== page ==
So then what does it mean to pray for the coming of the kingdom?  First of all, we saw a few moments ago that the power of God’s kingdom is already fully present.  It’s different with the aspect of grace.  When we talk about God’s kingdom being one of grace, there is an “already…but not yet” side to it.  God’s kingdom of grace is already being experienced in the lives of God’s people.  But it is not yet fully being experienced in our lives or in the lives of others whom God will yet still draw into his church. 

That means that when we pray for the coming of the kingdom, we pray earnestly for God to indeed bring in the full number of his elect.  We pray for God to increase the church, through mission, but also through and in this local congregation of Christ.  This is a general kind of prayer.  We can also pray more particularly.  We can and should pray earnestly for the salvation of particular people whom God brings across our path.  That general and more particular way of praying is the “not yet.”  Then there’s the “already,” that means we also pray earnestly for ourselves and other believers that we would continue to live under the reign of grace.  We pray that we would continue to see Christ working in us and among us to transform our lives into his image. 

Now praying for God’s kingdom also means seeing that his kingdom is one of glory.

The last line of Answer 123 is partly a direct quote from 1 Corinthians 15:28, “so that God may be all in all…”  This statement looks ahead to something that isn’t currently the situation.  In other words, right now God is not all in all.  But a day is coming when he will be.  We see something of that day in what we read from Revelation 7. 

Here too, there’s also an “already…but not yet” aspect to God’s kingdom.  His kingdom is here in its aspect of glory, but not yet in its full measure.  In other words, God’s kingdom is already receiving praise and honour, but in the future, a day is coming when this kingdom will be glorified in a way that’s simply mind-blowing. 

This coming day involves again the preservation and increase of the church.  God’s plan is to bring believers from all nations, tribes, peoples and languages into the recognition of his rule.  Being and staying under his rule, they will give him glory.  That’s what we see in Revelation 7.  We see something of God’s genius.  He knows that a choir singing in parts sounds much more beautiful than a choir that sings only in unison.  Bringing in people from all kinds of cultural backgrounds is part of God’s plan for his kingdom to receive maximum praise and glory.  Isn’t it fascinating that the picture in Revelation 7 is not of a multitude of people who are all the same?  They all sing the same song and praise the same God, but they keep their unique cultural backgrounds.  This shows that God values diversity among his people and he uses and will use that diversity to magnify the glory of his royal rule.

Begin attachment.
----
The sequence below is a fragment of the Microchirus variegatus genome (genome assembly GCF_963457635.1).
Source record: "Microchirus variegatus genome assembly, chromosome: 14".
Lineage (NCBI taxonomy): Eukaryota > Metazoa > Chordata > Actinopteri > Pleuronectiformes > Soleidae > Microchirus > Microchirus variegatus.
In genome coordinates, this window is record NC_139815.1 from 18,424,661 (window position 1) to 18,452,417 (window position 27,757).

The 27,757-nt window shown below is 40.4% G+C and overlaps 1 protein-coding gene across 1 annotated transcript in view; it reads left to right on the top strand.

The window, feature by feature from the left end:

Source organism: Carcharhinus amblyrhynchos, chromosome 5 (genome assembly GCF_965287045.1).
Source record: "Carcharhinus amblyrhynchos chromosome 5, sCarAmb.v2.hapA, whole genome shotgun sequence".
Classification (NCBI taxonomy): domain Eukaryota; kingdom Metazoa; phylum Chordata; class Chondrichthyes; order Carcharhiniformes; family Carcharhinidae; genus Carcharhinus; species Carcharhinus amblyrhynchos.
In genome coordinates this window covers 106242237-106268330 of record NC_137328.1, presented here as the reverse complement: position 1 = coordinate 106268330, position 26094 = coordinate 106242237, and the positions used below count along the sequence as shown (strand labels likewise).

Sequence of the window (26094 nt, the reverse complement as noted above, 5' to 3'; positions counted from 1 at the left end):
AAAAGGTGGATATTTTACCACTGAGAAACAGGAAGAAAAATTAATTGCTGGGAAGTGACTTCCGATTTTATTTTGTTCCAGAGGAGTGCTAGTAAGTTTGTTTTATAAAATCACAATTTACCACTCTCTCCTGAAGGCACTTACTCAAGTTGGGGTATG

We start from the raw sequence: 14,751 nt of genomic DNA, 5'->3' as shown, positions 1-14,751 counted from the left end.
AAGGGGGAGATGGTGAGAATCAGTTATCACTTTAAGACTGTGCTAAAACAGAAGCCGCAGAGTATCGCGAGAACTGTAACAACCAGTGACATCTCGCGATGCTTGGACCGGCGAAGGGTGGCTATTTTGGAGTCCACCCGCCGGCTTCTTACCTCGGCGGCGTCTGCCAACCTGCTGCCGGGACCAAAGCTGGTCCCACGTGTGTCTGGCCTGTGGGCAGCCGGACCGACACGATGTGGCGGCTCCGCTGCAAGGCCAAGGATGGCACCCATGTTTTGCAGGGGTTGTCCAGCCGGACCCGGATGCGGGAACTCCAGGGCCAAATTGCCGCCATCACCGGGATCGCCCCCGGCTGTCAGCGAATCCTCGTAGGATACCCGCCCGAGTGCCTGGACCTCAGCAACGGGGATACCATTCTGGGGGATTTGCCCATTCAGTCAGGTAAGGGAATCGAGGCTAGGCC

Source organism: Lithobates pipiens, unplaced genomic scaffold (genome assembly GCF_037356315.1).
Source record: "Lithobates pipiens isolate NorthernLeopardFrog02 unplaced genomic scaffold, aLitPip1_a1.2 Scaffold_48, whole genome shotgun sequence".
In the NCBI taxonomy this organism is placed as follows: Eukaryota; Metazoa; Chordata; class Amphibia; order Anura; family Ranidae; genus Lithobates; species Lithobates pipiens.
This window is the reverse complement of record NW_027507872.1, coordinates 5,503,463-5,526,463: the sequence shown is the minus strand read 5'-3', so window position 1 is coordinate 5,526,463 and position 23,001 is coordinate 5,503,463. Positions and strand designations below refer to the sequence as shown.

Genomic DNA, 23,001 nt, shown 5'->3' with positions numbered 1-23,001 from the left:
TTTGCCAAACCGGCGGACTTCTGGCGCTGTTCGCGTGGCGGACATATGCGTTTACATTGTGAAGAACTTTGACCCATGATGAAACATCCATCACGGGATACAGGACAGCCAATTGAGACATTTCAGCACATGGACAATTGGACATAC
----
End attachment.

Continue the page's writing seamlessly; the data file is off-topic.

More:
So, with that picture of Revelation 7 in our minds, how should we be praying and living?  We should pray and live as people for whom the kingdom of glory is a present and coming reality.  Those who live under God’s rule today make his glory a priority in how they live and how they pray.  We are God’s subjects, we acknowledge his royal rule, therefore in our prayers we long to see the day when his kingdom will get the maximum praise and glory.   That means that prayer for mission and evangelism is a priority for us.  We pray also for God to use us.  And when we say these prayers, we pray them from hearts that really long for these things.  And having hearts that long for these things means that we look for open doors where God will use us.  We look for and pray for opportunities and when God brings them to us, we enter in faith and obedience. 

Through all of this, we can prayerfully look forward to the day when God will be all in all.  And what does that exactly mean?  John Calvin put it this way, “Paul’s words mean nothing but this, that all things will be brought back to God, as their sole beginning and end, that they may be closely bound to him.”  In other words, many today disconnect existence, life and everything from God.  But the day is coming when it will be clearly made known to everyone that existence, life, and everything are bound up in God.  Paul put it a different way in Acts 17:28, “For in God we live and move and have our being.”  The day is coming when it will be plainly made known to all creation that God is the sovereign King upon whom all things depend.  God will bring it to pass.

So, when we pray for the coming of God’s kingdom, we’re really praying for the fulfillment of all his plans for us, for the church, and for the world.  We’re praying that the good things already in place under his rule will remain.  We’re praying that the good things to come from his rule will come quickly.  We’re praying these things not so that God would become king, but that he would be recognized by all creatures as King.  Already some do, but not yet all.  May the Lord come quickly so that the day would come when all willingly submit to his sovereign eternal rule!  May we also be eager subjects, today and everyday, until the fulness of the kingdom comes.  AMEN. 


* As a matter of courtesy please advise Dr. Wes Bredenhof, if you plan to use this sermon in a worship service.   Thank-you.